For the moment, the Court defers discussing how best to resolve those challenges. In their motion, Defendants have not "pointed to [any]thing which suggests that a different but nonetheless sensible methodology for selecting files to review would have materially altered the evidence before this court." Coleman v. Wilson, 912 F.Supp. 1282, 1303 n.23 (E.D. Cal. 1995). Further, similar methodologies have been accepted in other cases challenging prison conditions. Jama v. Esmor Corr. Servs., Inc., 2007 WL 1847385, at *27 (D.N.J. June 25, 2007); Ruiz, 37 F.Supp.2d at 889-92; Coleman, 912 F.Supp. at 1303. But if Defendants' statistical challenges are valid, the experts' failure to employ particular scientific methods in reaching their opinions does not necessarily render all of their testimony unreliable. Defendants request complete exclusion of Plaintiffs' experts but do not articulate with specificity the opinions that suffer from fatal defects. All of the challenges rest on the premise that the experts' opinions are based on scientific knowledge. To some extent Plaintiffs' experts' opinions are also based on specialized knowledge, and none of the experts' backgrounds or qualifications are questioned. As to the non-statistical opinions, there has been no challenge to the sufficiency of the "level of intellectual rigor that characterizes the practice of an expert in the relevant field." Kumho Tire, 526 U.S. 151-52; see also Ruiz v. Johnson, 37 F.Supp.2d 885, 889-92 (S.D. Tex. 1999), rev'd and remanded on other grounds, 243 F.3d 941 (5th Cir. 2001) (an expert's evaluation of a prison system's quality of medical care, use of force, or protection of inmates is not the type of testimony that necessarily implicates Daubert's requirement of scientific methodology.").

Therefore, Defendants' statistical challenge cannot in any event bear the weight of excluding Plaintiffs' experts' opinions entirely. The experts offered opinions as to aspects of Arizona Department of Corrections' health care system relying on other sources of evidence. Complete exclusion, therefore, is not an appropriate remedy even if Defendants' statistical arguments were well-taken.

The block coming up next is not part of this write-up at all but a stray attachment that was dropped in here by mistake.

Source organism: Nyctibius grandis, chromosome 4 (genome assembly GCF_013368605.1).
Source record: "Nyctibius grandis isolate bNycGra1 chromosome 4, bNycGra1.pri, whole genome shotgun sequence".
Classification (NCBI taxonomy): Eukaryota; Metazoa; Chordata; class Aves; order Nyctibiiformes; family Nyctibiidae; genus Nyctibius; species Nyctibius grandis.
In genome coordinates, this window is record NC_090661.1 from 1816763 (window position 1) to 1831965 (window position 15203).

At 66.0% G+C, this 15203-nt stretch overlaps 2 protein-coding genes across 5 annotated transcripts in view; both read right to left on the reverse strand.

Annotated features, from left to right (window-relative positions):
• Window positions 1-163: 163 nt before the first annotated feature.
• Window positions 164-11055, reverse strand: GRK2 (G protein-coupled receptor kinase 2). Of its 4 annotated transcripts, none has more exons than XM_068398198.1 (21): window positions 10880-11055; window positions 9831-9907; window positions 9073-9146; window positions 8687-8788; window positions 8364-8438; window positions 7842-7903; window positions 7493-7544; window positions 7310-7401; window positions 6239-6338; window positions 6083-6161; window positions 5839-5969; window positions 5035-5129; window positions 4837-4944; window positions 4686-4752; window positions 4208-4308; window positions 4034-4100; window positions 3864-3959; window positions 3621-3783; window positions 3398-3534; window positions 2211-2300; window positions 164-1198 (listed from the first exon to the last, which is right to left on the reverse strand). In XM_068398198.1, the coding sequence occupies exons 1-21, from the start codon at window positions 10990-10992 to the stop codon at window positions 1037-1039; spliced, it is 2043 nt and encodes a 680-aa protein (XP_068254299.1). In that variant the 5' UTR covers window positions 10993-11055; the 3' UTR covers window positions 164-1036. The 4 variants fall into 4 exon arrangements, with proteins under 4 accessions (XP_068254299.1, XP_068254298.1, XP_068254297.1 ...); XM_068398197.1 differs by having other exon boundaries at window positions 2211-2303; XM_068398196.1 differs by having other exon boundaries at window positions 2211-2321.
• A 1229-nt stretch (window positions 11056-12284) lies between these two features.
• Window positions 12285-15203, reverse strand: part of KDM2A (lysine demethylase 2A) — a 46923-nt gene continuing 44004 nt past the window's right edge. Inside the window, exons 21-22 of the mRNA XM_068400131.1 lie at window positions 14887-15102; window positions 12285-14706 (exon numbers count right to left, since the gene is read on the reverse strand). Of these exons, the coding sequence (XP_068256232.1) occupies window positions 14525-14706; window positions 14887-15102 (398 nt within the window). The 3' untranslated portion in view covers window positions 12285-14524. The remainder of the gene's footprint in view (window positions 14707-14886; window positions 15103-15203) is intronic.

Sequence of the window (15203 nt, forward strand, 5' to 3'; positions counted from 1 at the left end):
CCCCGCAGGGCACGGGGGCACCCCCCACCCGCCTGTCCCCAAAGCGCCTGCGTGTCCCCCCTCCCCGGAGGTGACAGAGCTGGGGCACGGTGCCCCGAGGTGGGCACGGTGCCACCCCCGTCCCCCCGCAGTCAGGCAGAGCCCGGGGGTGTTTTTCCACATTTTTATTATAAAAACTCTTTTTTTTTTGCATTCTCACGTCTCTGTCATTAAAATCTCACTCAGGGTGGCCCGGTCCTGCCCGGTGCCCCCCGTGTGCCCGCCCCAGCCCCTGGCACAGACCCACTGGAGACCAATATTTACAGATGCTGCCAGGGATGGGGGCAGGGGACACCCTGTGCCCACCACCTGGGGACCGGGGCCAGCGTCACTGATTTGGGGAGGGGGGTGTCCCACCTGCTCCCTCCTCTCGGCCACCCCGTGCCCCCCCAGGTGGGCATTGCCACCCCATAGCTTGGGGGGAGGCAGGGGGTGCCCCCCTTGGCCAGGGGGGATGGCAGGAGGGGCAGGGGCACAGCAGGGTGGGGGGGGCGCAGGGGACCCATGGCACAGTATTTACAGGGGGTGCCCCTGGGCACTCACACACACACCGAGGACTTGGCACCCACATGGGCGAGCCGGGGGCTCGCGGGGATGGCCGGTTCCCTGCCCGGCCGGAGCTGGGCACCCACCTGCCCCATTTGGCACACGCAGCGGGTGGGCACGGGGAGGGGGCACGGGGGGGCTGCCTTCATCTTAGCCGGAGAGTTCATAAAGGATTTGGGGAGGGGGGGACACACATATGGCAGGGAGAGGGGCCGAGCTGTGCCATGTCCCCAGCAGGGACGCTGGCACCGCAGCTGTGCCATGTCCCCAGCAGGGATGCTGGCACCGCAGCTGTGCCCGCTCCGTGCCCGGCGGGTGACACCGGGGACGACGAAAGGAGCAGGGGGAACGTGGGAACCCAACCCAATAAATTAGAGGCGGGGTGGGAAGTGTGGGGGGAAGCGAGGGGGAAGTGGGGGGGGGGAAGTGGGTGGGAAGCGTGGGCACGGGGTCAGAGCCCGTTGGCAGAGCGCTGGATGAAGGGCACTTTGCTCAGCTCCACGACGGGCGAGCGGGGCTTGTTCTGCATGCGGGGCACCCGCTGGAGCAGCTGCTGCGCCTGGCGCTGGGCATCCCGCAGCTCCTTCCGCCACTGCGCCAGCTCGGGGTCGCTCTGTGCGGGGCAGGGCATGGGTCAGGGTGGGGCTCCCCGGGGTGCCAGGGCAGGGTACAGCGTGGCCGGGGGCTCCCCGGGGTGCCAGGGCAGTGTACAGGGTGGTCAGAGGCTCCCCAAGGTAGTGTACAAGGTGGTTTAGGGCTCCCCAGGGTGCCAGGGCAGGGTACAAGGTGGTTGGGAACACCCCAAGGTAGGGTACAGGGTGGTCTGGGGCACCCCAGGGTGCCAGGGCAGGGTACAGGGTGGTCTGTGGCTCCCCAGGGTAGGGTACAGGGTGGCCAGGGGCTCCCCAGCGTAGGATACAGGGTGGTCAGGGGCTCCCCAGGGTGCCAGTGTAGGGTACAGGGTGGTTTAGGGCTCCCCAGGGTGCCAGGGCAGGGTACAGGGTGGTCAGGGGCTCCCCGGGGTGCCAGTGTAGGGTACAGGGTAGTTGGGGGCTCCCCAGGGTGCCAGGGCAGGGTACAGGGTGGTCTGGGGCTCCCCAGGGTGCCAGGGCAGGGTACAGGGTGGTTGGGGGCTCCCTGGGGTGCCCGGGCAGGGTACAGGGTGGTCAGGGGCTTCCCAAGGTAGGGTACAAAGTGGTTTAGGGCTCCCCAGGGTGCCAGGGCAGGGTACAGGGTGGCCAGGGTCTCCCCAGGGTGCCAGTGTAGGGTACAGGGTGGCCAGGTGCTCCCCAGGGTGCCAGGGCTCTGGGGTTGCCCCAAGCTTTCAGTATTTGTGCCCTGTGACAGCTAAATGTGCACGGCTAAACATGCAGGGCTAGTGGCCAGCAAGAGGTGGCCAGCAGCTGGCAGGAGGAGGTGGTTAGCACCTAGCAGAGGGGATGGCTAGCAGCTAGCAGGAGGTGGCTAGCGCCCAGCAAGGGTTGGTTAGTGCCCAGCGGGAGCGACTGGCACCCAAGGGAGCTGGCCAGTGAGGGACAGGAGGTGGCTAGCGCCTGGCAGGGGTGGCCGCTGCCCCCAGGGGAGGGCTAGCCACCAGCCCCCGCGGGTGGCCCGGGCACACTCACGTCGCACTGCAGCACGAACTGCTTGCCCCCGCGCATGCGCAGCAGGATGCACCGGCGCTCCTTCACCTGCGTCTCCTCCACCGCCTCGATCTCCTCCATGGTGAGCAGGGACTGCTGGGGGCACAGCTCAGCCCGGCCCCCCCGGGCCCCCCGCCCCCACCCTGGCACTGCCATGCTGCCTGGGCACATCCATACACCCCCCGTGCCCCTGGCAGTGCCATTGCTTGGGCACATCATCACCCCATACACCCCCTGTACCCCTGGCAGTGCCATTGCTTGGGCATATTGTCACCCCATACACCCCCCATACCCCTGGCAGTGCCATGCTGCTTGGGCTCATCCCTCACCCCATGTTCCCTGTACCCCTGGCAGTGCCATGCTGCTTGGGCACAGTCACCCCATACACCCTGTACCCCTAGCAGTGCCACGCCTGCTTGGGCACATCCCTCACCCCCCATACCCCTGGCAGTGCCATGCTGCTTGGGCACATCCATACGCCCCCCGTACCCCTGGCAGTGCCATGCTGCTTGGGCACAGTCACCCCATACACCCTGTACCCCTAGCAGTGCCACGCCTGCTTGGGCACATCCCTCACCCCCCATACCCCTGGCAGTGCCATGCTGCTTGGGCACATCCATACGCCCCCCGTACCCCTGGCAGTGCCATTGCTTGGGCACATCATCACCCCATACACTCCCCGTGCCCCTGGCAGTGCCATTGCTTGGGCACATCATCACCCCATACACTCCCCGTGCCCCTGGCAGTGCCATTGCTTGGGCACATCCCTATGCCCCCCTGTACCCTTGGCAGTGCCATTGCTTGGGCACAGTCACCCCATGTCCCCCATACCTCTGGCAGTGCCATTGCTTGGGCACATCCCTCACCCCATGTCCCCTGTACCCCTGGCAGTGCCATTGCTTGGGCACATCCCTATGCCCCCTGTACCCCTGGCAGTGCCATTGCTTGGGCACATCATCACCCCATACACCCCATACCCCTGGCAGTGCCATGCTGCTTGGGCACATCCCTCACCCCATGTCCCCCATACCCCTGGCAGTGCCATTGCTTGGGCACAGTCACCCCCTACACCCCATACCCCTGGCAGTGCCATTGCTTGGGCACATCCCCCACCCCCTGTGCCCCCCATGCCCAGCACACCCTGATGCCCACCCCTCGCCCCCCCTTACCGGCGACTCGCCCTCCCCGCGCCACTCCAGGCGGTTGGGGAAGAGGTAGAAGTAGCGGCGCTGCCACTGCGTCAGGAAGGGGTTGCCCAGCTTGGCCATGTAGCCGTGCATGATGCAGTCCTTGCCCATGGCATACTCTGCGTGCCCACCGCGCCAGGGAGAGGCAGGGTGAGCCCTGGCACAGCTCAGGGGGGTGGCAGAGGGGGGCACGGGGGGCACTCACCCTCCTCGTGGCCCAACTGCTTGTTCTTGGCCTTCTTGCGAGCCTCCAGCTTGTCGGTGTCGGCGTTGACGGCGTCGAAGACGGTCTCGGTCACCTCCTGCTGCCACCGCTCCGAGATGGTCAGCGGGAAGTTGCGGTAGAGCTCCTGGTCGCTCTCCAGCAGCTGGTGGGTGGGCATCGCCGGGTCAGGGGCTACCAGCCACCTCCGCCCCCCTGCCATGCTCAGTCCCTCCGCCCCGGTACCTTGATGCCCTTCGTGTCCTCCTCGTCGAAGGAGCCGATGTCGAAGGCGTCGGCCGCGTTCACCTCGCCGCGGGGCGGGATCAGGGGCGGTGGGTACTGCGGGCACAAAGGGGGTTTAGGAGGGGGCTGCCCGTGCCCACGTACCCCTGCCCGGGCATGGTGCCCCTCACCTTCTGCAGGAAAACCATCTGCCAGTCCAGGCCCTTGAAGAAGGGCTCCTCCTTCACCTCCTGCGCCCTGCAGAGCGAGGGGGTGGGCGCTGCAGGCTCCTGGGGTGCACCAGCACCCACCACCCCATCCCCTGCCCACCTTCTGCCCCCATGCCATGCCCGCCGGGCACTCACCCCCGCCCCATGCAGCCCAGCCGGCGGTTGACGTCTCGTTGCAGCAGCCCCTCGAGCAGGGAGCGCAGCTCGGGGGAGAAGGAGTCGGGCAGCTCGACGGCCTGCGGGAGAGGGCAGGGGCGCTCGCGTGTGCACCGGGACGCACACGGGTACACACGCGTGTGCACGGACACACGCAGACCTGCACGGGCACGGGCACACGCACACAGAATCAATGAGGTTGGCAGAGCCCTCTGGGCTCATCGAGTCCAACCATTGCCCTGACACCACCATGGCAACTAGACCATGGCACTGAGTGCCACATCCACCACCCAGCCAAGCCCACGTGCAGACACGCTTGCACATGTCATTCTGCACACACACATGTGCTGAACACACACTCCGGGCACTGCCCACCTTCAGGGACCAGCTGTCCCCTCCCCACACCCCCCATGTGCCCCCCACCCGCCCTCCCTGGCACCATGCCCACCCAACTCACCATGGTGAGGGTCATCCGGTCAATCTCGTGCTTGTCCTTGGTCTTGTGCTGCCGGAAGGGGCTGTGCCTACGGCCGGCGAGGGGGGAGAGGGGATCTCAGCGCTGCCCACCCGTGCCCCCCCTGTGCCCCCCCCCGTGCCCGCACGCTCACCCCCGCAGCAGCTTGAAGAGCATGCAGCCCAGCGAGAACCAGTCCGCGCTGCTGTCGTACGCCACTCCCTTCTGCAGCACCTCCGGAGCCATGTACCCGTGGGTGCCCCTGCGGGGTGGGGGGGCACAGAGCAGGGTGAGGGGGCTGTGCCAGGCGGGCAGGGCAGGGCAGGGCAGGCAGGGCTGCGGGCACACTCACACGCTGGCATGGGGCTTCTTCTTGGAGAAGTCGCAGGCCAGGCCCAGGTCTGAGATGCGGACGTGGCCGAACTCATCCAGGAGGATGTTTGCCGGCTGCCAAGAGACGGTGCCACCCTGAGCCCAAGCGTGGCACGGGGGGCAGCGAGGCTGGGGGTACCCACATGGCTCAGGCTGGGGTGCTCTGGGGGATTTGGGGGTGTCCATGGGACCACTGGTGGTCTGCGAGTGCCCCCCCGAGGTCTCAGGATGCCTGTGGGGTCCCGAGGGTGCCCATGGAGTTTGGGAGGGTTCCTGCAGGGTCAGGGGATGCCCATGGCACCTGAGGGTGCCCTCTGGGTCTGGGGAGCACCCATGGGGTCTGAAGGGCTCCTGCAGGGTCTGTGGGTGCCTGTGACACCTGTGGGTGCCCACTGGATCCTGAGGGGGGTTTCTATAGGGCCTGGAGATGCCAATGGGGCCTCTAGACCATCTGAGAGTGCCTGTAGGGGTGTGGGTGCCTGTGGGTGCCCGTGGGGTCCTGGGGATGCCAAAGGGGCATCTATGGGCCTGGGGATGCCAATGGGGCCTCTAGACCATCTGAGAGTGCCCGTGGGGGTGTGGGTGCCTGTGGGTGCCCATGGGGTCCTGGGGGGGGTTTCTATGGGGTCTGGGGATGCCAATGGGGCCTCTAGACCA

As to the statistical challenges themselves, they may have merit that would exclude or limit some of the specific opinions. Of course, exclusion of any opinion or limitation on an opinion from lack of scientific validity or reliability will be mandatory. The Court as trier of fact will not have discretion to be persuaded by an opinion that falls short of the minimums of Daubert and the Federal Rules of Evidence (thought it may be persuaded to the same conclusion by other admissible evidence). But at this bench trial, any such ill-founded opinion will become unpersuasive before it falls further to the level of scientific unreliability. So as a practical matter, it is quite unlikely to matter at trial whether the challenged opinions (or necessary qualifications on opinions) are admitted in evidence or not. Unfounded opinions will be unpersuasive in any event.

Therefore, it is better to defer ruling on the challenges to admissibility of those opinions to the time of trial or findings of fact and conclusions of law. This will impose no great burden on Defendants, as they have prepared their counter-experts and will present them anyway. Cross-examination of Plaintiffs' witnesses may not be much more extensive than if these challenges are resolved in their favor before trial. Even if it does add material burden, the Court will be aided greatly by cross-examination and understanding of the specific foundational challenges to specific opinions, which this briefing does not fully explicate. That full understanding in context of trial may well render some or many of Defendants' challenges inconsequential. Equally important, the usual need for pre-trial resolution of Daubert challenges, to avoid exposing the jury to prejudicial inadmissible evidence, is not present in a bench trial. Practicality and economy overwhelmingly favor hearing the opinions, their bases, the cross-examination, the counter-opinions, and the evidence as a whole. Deal v. Hamilton Cnty. Bd. of Educ., 392 F.3d 840, 852 (6th Cir. 2004). The Daubert challenges can then be resolved if necessary and with better accuracy.

In their reply, Defendants argue inconsistencies between the experts' reports and their declarations in opposition to this motion. Their cited authority, Weekes v. Ohio Nat. Life Assur. Corp., 2011 WL 6140967 (D. Idaho Dec. 9, 2011), is inapposite to this case. The better view is that the "sham affidavit" rule bars experts from later contradicting their deposition testimony concerning the essential foundation of their opinions. However, explanation that is reconcilable with the earlier deposition testimony is not barred under the sham affidavit rule. Here too it is better to leave these challenges to be resolved ...